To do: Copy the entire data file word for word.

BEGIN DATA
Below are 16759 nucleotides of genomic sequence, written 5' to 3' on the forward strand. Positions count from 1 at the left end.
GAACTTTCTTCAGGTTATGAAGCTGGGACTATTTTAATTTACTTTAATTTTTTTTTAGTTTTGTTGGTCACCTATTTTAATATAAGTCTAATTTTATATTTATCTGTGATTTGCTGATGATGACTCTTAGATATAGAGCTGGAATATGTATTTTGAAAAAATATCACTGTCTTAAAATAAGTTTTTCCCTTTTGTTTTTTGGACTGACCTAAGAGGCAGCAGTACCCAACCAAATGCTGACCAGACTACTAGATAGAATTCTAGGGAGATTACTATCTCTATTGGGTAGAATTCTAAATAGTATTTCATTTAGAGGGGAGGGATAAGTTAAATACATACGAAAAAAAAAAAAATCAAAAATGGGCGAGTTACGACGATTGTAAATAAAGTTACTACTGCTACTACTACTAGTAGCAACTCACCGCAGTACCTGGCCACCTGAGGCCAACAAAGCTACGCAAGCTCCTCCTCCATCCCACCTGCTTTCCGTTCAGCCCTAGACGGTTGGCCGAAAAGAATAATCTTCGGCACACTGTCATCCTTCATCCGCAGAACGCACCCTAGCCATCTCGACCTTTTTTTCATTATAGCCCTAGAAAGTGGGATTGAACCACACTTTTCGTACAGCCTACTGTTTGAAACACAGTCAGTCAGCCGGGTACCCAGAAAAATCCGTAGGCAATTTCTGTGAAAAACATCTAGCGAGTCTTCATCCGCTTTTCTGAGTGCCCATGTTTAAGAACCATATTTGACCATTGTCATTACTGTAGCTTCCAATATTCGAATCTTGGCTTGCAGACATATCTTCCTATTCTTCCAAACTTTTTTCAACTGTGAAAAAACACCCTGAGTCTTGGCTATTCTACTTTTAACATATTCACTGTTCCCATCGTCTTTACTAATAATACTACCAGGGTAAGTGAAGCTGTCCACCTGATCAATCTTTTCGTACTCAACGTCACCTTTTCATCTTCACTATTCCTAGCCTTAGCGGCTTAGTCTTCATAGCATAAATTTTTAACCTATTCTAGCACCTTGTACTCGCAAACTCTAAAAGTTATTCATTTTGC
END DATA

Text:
Below are 16759 nucleotides of genomic sequence, written 5' to 3' on the forward strand. Positions count from 1 at the left end.
GAACTTTCTTCAGGTTATGAAGCTGGGACTATTTTAATTTACTTTAATTTTTTTTTAGTTTTGTTGGTCACCTATTTTAATATAAGTCTAATTTTATATTTATCTGTGATTTGCTGATGATGACTCTTAGATATAGAGCTGGAATATGTATTTTGAAAAAATATCACTGTCTTAAAATAAGTTTTTCCCTTTTGTTTTTTGGACTGACCTAAGAGGCAGCAGTACCCAACCAAATGCTGACCAGACTACTAGATAGAATTCTAGGGAGATTACTATCTCTATTGGGTAGAATTCTAAATAGTATTTCATTTAGAGGGGAGGGATAAGTTAAATACATACGAAAAAAAAAAAAATCAAAAATGGGCGAGTTACGACGATTGTAAATAAAGTTACTACTGCTACTACTACTAGTAGCAACTCACCGCAGTACCTGGCCACCTGAGGCCAACAAAGCTACGCAAGCTCCTCCTCCATCCCACCTGCTTTCCGTTCAGCCCTAGACGGTTGGCCGAAAAGAATAATCTTCGGCACACTGTCATCCTTCATCCGCAGAACGCACCCTAGCCATCTCGACCTTTTTTTCATTATAGCCCTAGAAAGTGGGATTGAACCACACTTTTCGTACAGCCTACTGTTTGAAACACAGTCAGTCAGCCGGGTACCCAGAAAAATCCGTAGGCAATTTCTGTGAAAAACATCTAGCGAGTCTTCATCCGCTTTTCTGAGTGCCCATGTTTAAGAACCATATTTGACCATTGTCATTACTGTAGCTTCCAATATTCGAATCTTGGCTTGCAGACATATCTTCCTATTCTTCCAAACTTTTTTCAACTGTGAAAAAACACCCTGAGTCTTGGCTATTCTACTTTTAACATATTCACTGTTCCCATCGTCTTTACTAATAATACTACCAGGGTAAGTGAAGCTGTCCACCTGATCAATCTTTTCGTACTCAACGTCACCTTTTCATCTTCACTATTCCTAGCCTTAGCGGCTTAGTCTTCATAGCATAAATTTTTAACCTATTCTAGCACCTTGTACTCGCAAACTCTAAAAGTTATTCATTTTGC